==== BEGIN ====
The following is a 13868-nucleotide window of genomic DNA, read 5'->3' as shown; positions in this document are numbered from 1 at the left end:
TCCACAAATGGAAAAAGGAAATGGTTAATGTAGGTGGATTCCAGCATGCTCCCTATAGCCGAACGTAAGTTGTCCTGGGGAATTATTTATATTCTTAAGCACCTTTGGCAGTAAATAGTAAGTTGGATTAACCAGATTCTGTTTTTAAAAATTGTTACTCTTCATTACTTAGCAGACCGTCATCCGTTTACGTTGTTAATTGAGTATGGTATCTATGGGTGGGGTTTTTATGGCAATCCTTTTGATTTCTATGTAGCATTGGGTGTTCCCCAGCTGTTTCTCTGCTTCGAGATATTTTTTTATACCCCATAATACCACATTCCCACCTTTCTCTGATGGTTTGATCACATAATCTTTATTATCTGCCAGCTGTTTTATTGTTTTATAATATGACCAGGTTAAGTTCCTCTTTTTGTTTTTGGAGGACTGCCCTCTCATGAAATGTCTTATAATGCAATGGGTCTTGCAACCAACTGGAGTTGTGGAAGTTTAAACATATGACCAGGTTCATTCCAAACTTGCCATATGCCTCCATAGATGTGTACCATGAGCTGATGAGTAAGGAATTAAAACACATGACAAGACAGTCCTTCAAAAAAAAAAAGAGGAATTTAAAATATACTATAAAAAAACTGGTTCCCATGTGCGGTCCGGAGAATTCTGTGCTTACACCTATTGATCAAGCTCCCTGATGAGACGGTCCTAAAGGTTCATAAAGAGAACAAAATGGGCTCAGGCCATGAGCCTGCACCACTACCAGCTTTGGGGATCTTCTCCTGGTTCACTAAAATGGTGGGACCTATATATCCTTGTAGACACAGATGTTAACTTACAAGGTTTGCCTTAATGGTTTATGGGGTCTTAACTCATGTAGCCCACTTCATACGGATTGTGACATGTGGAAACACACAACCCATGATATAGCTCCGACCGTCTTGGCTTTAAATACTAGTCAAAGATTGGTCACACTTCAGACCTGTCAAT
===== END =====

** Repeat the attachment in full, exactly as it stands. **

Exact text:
The following is a 13868-nucleotide window of genomic DNA, read 5'->3' as shown; positions in this document are numbered from 1 at the left end:
TCCACAAATGGAAAAAGGAAATGGTTAATGTAGGTGGATTCCAGCATGCTCCCTATAGCCGAACGTAAGTTGTCCTGGGGAATTATTTATATTCTTAAGCACCTTTGGCAGTAAATAGTAAGTTGGATTAACCAGATTCTGTTTTTAAAAATTGTTACTCTTCATTACTTAGCAGACCGTCATCCGTTTACGTTGTTAATTGAGTATGGTATCTATGGGTGGGGTTTTTATGGCAATCCTTTTGATTTCTATGTAGCATTGGGTGTTCCCCAGCTGTTTCTCTGCTTCGAGATATTTTTTTATACCCCATAATACCACATTCCCACCTTTCTCTGATGGTTTGATCACATAATCTTTATTATCTGCCAGCTGTTTTATTGTTTTATAATATGACCAGGTTAAGTTCCTCTTTTTGTTTTTGGAGGACTGCCCTCTCATGAAATGTCTTATAATGCAATGGGTCTTGCAACCAACTGGAGTTGTGGAAGTTTAAACATATGACCAGGTTCATTCCAAACTTGCCATATGCCTCCATAGATGTGTACCATGAGCTGATGAGTAAGGAATTAAAACACATGACAAGACAGTCCTTCAAAAAAAAAAAGAGGAATTTAAAATATACTATAAAAAAACTGGTTCCCATGTGCGGTCCGGAGAATTCTGTGCTTACACCTATTGATCAAGCTCCCTGATGAGACGGTCCTAAAGGTTCATAAAGAGAACAAAATGGGCTCAGGCCATGAGCCTGCACCACTACCAGCTTTGGGGATCTTCTCCTGGTTCACTAAAATGGTGGGACCTATATATCCTTGTAGACACAGATGTTAACTTACAAGGTTTGCCTTAATGGTTTATGGGGTCTTAACTCATGTAGCCCACTTCATACGGATTGTGACATGTGGAAACACACAACCCATGATATAGCTCCGACCGTCTTGGCTTTAAATACTAGTCAAAGATTGGTCACACTTCAGACCTGTCAAT